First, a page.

Our Weekly TOP 5: Trends In The World Of Work

Our Weekly TOP 5: Trends In The World Of Work

The skills gap dominates this week's round-up of stories from the world of work. We look at how it affects the bottom line and some of the ways businesses and governments can tackle it.

#1. Amazon Flex drivers use bots to beat the system

 

It’s guaranteed that for any system that can be created, someone will figure out how to cheat it. An example of that comes from the US, where Amazon Flex drivers use an app to accept package delivery shifts. Such is the race to be first to grab available shifts, some unscrupulous drivers are using bots to automatically refresh the app and accept shifts before others get a chance. This is against Amazon’s rules but it’s a difficult thing to stop. The gig economy is booming, but the risk for Amazon is that rule-following drivers will lose faith in the system and seek work elsewhere in the gig economy. 

💡 Countries and governments are not the only ones trying to keep up with the gig economy. Companies are also having to outsmart the smart. 

Photo by Christian Wiediger on Unsplash

#2. The mounting cost of the skills gap

 

The skills gap is going to be an increasing threat to companies’ bottom line over the next decade, according to new research. A study of American firms finds that it is getting harder to find candidates with the right skills, which is driving up recruitment costs. IT and technical skills are a problem but there is also a lack of soft skills, such as work ethic, which 42% of businesses say candidates lack, communication (49%) and teamwork (43%). The money companies are spending searching for scarce skills would be better invested in training and developing those skills, in both current employees and young people. 

💡 Instead of wishing for talent that isn’t there today, it is time we invest in candidates to acquire the right skills companies need! 

#3. Tackling the skills gap with apprenticeships

 

Companies are becoming more aware that they must invest in getting the talent they need. Businesses from Ford and Toyota, to Microsoft and Sony, and Visa and Walmart, have begun exploring apprenticeship programmes for technology careers. They are looking to previously ignored segments of the workforce – those without technology experience or a higher-education degree and offering apprenticeships. Apprenticeships are a positive way to address the severe skill shortage in this fast-growing economic sector.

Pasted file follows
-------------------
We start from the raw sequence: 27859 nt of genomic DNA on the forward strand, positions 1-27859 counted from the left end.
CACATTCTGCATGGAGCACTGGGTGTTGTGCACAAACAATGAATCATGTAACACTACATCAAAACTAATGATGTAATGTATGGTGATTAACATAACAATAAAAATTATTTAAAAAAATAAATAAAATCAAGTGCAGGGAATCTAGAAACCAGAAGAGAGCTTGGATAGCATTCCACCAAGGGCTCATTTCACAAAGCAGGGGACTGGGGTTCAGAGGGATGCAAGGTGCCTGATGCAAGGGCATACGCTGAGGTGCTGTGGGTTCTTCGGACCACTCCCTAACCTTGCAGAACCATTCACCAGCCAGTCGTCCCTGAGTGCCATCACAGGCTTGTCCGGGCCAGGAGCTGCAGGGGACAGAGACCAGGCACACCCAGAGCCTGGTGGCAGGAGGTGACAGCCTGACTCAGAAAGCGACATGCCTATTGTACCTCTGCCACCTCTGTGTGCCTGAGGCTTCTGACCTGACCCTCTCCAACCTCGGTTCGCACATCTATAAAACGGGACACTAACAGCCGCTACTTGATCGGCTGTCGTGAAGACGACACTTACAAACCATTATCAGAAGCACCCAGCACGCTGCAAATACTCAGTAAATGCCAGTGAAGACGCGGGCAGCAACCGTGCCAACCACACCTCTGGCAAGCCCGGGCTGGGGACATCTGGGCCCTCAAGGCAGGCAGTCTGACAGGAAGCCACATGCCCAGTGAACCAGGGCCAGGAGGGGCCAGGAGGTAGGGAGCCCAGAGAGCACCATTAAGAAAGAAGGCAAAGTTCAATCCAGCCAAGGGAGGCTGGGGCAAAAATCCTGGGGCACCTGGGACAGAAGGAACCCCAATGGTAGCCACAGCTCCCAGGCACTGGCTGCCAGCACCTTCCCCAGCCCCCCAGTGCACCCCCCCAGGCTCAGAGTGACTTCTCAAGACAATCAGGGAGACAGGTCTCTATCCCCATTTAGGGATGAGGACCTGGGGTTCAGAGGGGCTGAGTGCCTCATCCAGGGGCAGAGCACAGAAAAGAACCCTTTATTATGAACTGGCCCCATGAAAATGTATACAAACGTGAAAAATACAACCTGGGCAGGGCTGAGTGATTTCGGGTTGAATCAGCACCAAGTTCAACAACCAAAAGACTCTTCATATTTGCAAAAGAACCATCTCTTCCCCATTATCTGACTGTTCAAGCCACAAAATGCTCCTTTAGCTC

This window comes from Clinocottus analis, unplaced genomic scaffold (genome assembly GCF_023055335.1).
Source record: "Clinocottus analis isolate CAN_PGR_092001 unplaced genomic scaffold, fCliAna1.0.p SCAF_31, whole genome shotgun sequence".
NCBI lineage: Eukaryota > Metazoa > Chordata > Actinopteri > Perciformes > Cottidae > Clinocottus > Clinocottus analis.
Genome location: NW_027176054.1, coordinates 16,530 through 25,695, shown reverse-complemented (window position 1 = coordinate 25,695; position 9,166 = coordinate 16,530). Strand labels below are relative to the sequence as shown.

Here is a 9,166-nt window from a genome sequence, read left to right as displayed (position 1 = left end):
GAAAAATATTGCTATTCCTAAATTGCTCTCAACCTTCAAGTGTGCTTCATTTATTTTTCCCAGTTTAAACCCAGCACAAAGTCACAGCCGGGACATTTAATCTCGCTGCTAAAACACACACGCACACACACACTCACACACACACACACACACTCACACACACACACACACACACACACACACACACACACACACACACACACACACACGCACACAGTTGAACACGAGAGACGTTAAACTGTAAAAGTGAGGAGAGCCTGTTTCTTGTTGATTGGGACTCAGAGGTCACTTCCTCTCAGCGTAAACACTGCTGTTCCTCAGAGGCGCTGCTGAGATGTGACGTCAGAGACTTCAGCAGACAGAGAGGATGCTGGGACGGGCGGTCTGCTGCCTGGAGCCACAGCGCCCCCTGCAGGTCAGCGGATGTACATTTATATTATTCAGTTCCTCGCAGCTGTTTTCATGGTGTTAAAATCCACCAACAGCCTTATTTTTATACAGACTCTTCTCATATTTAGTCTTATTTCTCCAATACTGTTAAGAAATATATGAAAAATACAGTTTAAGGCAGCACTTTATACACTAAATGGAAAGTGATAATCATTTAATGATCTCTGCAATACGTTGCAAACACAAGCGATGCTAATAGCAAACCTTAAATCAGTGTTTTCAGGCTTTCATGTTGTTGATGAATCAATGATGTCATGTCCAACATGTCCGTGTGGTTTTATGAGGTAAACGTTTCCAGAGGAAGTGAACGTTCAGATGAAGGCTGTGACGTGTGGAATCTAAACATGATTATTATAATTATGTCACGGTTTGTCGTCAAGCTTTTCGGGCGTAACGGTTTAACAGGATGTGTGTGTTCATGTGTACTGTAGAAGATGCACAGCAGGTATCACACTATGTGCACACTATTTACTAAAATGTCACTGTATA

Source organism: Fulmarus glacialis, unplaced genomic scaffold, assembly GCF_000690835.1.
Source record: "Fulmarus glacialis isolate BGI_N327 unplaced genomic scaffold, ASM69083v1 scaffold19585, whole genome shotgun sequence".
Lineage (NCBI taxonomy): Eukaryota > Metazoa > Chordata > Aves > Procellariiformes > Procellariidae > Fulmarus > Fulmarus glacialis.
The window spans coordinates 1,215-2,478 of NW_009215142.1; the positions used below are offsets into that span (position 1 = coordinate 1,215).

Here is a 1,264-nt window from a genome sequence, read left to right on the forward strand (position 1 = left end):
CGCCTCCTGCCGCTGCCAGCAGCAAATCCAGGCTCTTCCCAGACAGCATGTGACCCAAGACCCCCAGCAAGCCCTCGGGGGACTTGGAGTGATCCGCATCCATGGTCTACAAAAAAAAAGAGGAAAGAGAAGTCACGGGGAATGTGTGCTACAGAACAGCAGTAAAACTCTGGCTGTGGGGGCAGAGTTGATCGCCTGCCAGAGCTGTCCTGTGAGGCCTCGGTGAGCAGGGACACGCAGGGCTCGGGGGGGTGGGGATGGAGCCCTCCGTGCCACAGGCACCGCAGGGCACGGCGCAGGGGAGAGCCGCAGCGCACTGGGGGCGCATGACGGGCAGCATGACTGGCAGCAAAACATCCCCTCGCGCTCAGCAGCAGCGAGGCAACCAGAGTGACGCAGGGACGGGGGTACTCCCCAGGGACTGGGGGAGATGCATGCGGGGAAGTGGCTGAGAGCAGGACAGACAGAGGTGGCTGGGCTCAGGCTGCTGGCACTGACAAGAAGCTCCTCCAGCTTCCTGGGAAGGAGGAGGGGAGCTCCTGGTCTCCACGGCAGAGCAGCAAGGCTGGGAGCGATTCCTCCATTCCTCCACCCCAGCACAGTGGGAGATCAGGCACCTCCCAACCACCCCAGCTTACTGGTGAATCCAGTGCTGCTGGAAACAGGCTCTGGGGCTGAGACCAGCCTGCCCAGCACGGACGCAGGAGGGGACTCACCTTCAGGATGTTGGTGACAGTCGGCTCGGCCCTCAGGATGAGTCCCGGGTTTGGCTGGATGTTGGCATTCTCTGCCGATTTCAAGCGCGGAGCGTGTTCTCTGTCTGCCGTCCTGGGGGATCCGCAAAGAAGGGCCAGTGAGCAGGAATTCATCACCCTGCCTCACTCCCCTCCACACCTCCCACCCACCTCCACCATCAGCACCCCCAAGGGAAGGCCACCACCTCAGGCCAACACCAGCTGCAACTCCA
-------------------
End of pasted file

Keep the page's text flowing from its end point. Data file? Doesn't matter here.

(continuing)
💡 Apprenticeships are a win-win! They help employers bridge the skills gap & offer employees high-paying jobs without racking up student loans. 

Photo by Evangeline Shaw on Unsplash

#4. Governments and businesses partner on training 

From Spain comes a good example of how to invest in skills. The State Public Employment Service and the State Foundation for Training in Employment got together in late 2019 to sign agreements with a range of companies, including Amazon, Google, and IBM. The companies agreed to make available a range of training resources, in subjects such as cybersecurity, the internet of things and cloud computing. The training will be freely available online to workers, freelancers, the unemployed and SMEs. 

💡 Skilled labor is high in demand and short in supply. To resolve the skills gap, governments and companies will have to work together. And Spain is a good example how! 

Photo by Mitchell Luo on Unsplash

#5. EU reveals detail on the changing nature of work 

Part of the reason for the skills gap is the changing nature of work. A new EU study provides more detail on just how work is changing. Among the conclusions: first, high-wage jobs are becoming concentrated in big cities, particularly around capitals, while peripheral regions are left with low-wage jobs. Second, emerging job opportunities typically require digital skills and soft skills. And third, freelance work from digital platforms – the gig economy – remains small in the EU, but significant. Around 11% of the working-age population have provided services through online platforms at least once, which is an increase from 9.5% in 2017. Their average age is just under 34 and 60% of those who say the gig economy is their main job have at least tertiary education. 

💡 The world of work is changing. But in order to maximise the opportunities the future will bring, we need to address the challenges now. We need a new social contract!

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